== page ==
Photo: Wat Phra Singh mural details.

Wat Phra Singh

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While it doesn’t hold a candle to Wat Doi Suthep in terms of scenery, Wat Phra Singh is Chiang Mai’s most prestigious temple and therefore is the epicentre of yearly Songkran festivities among the Buddhist faithful.

While there are an awful lot of temples in Chiang Mai, this is the big one—the main city temple and the most prestigious—so if your temple saturation point is low then we’d suggest Wat Chedi Luang and here.

Classic lines. Photo taken in or around Wat Phra Singh, Chiang Mai, Thailand by Mark Ord.

Classic lines. Photo: Mark Ord

Wat Phra Singh pretty much ticks all the temple boxes: attractive grounds full of old trees, some old bits, new bits, Lanna-style worshipping halls, a prestigious Buddha image, a reclining Buddha, jade Buddha and gold Buddhas, giant stupa, saffron-robed monks, murals, prayer flags and last but not least, sticky rice and ice cream in the car park!

The temple complex houses no less than three viharn where Buddha images are housed, a large ordination/prayer hall, (ubosot), an attractive Lanna-style library and a large main stupa or chedi, as well as numerous subsidiary buildings and smaller shrines and chedis all set in spacious grounds. All in all it’s a large complex and certainly a very pleasant and photogenic spot for a stroll.

Touching the earth. Photo taken in or around Wat Phra Singh, Chiang Mai, Thailand by Mark Ord.

Touching the earth. Photo: Mark Ord

The temple is said to date from the mid-14th century, built by the Lanna king Pha Vu to house his father’s ashes. Its name and prestige derive largely from a highly venerated Buddha image, the Phra Phuttha Sihing, which according to legend was presented to Chiang Mai by a king of Sri Lanka, (dates and routes vary, though it is thought it may have passed through Nakhon Si Thammarat on the way).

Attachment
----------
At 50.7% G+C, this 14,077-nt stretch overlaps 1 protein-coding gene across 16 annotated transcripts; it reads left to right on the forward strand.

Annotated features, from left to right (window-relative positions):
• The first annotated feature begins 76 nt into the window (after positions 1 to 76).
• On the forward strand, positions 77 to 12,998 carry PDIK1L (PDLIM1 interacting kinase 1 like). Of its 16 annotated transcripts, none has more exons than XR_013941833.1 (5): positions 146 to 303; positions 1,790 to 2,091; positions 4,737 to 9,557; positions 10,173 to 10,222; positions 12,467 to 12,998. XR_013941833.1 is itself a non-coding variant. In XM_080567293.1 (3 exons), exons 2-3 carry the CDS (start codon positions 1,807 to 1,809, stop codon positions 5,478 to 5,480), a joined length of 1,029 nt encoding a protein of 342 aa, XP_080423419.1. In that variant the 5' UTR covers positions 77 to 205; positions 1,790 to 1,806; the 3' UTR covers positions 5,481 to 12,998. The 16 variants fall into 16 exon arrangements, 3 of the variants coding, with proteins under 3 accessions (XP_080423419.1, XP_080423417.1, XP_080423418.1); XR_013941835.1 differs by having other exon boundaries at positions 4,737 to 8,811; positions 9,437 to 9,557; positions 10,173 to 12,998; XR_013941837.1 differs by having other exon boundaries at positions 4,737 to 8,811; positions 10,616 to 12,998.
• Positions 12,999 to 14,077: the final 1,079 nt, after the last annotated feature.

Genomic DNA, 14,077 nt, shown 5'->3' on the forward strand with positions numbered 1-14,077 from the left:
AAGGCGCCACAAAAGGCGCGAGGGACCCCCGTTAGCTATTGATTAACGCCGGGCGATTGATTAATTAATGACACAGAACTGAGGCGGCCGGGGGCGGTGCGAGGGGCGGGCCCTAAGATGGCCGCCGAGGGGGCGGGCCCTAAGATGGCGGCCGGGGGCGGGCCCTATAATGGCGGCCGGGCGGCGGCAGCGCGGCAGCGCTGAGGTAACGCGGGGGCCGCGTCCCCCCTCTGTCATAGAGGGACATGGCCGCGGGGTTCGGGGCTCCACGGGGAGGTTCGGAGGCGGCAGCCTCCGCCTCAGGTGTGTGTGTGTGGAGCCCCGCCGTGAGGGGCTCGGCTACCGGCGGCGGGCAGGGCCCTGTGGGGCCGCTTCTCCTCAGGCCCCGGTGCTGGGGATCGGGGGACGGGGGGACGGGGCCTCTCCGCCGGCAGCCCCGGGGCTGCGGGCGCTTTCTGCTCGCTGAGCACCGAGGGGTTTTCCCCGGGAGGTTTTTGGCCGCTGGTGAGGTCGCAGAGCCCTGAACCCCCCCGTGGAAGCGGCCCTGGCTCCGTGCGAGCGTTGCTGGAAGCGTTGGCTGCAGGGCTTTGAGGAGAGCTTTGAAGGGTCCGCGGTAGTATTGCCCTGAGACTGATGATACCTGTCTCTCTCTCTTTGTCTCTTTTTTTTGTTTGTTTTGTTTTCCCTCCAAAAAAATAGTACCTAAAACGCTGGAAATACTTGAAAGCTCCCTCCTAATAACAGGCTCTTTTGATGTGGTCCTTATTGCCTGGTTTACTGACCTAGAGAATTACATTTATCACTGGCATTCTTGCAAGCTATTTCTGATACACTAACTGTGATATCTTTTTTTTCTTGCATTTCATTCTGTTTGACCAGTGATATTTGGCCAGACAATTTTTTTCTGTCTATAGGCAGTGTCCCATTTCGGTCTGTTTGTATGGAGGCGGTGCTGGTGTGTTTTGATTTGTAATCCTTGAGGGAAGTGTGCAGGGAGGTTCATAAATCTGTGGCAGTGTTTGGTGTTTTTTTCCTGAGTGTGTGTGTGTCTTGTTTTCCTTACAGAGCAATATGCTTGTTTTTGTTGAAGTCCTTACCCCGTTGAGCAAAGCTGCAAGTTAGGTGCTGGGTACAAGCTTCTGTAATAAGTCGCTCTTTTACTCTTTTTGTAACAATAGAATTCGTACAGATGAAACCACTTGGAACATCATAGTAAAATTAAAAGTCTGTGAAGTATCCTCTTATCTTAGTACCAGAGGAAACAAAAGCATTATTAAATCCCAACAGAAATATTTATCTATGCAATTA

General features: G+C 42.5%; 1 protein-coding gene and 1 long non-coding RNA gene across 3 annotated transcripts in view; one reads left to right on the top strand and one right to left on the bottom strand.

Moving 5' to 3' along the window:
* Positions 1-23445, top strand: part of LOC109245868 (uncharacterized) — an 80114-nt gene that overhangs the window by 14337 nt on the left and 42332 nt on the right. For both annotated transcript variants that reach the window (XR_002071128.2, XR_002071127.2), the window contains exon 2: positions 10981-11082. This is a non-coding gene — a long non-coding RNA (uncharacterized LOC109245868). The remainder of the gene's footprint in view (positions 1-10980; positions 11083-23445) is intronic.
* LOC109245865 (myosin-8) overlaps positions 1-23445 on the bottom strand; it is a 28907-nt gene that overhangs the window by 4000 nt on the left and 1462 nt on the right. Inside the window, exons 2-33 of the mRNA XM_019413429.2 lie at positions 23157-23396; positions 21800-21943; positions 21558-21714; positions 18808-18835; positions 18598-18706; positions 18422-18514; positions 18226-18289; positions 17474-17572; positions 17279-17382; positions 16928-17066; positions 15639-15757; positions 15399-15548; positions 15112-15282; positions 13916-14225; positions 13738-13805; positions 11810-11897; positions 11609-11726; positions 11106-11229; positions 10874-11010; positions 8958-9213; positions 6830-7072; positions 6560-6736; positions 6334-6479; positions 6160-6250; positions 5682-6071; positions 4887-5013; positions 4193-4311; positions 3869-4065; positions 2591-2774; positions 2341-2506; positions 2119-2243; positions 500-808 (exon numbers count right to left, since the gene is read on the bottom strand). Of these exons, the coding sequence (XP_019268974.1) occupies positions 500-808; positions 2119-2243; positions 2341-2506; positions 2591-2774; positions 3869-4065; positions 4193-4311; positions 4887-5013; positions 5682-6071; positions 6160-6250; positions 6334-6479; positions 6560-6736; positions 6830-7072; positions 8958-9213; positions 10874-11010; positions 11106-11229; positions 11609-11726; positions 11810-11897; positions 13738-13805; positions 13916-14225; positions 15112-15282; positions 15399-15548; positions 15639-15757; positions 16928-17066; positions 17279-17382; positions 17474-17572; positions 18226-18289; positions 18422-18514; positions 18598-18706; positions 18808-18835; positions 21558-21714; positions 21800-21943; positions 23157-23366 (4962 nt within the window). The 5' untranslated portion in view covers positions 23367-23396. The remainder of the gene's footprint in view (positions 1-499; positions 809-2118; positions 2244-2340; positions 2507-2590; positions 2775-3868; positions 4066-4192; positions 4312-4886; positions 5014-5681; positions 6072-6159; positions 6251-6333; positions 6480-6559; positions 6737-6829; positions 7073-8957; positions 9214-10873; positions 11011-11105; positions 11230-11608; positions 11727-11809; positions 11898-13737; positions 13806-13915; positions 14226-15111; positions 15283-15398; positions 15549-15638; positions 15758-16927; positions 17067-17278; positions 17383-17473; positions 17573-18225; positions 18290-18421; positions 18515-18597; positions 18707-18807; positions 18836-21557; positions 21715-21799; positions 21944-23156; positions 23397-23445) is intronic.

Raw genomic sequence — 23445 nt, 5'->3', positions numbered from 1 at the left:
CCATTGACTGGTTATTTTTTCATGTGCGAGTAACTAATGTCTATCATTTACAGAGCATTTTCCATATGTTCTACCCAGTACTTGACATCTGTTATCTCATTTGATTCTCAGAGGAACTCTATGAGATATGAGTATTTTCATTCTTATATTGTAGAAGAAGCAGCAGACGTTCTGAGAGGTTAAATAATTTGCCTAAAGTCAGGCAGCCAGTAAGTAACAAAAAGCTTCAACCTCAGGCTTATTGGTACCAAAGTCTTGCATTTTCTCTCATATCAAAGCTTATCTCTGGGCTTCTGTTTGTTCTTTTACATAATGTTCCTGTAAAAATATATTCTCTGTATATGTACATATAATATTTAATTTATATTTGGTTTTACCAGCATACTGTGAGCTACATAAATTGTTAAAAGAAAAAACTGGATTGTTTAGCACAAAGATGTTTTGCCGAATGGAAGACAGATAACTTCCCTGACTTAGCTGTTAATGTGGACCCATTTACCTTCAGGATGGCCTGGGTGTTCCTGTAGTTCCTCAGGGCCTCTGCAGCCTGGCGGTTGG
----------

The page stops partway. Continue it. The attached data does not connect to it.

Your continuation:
Several copies were supposedly made of the image, so no one is now certain as to which is the original. With the sackings of Chiang Mai at various times by the Burmese, as well as Ayutthaya, the one now in Wat Phra Singh is highly unlikely to be the original. Another can be seen in the Bangkok National Museum, while a third is housed at a shrine next to the provincial hall in Nakhon Si Thammarat.

Be sure to explore the full grounds. Photo taken in or around Wat Phra Singh, Chiang Mai, Thailand by Mark Ord.

Be sure to explore the full grounds. Photo: Mark Ord

Singh means lion in Thai and it is thought that perhaps the image was based on a (now lost) statue based on the lion of Shakya which was housed in the Mahabodhi Temple in India. The viharn is in good condition, having been recently renovated, though the interior murals are badly damaged. A smaller shrine to the rear houses an attractive reclining Buddha image.

The main stupa itself is imposing for its size but lacking in decoration and the open-air shrine behind the stupa is a popular spot for local worshippers. The pulley contraption is to allow adherents—or anyone willing to pay the 20 baht fee—to gain merit by pouring water over the normally out of reach chedi. (The same thing can be seen at Wat Chedi Luang and is possibly a Hindu hangover from the similar pouring of water over the sacred Shiva linga ceremony.)

Reclining Buddha at Wat Phra SIngh. Photo taken in or around Wat Phra Singh, Chiang Mai, Thailand by Mark Ord.

Reclining Buddha at Wat Phra SIngh. Photo: Mark Ord

Wat Phra Singh is conveniently placed near the centre of the old town—at the end of Ratchadamnoen Road, (the one leading from Tha Pae Gate and home to the Sunday Walking Street market), so is within a stone’s throw of most of the other old town temples. There’s a 20 baht entrance fee to enter the main hall and, of course, please remember to dress respectfully.

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Wat Phra Singh

Where Ratchadamnoen Rd meets Samlarn Rd
Mo–Su: 05:00–20:30

Location map for Wat Phra Singh

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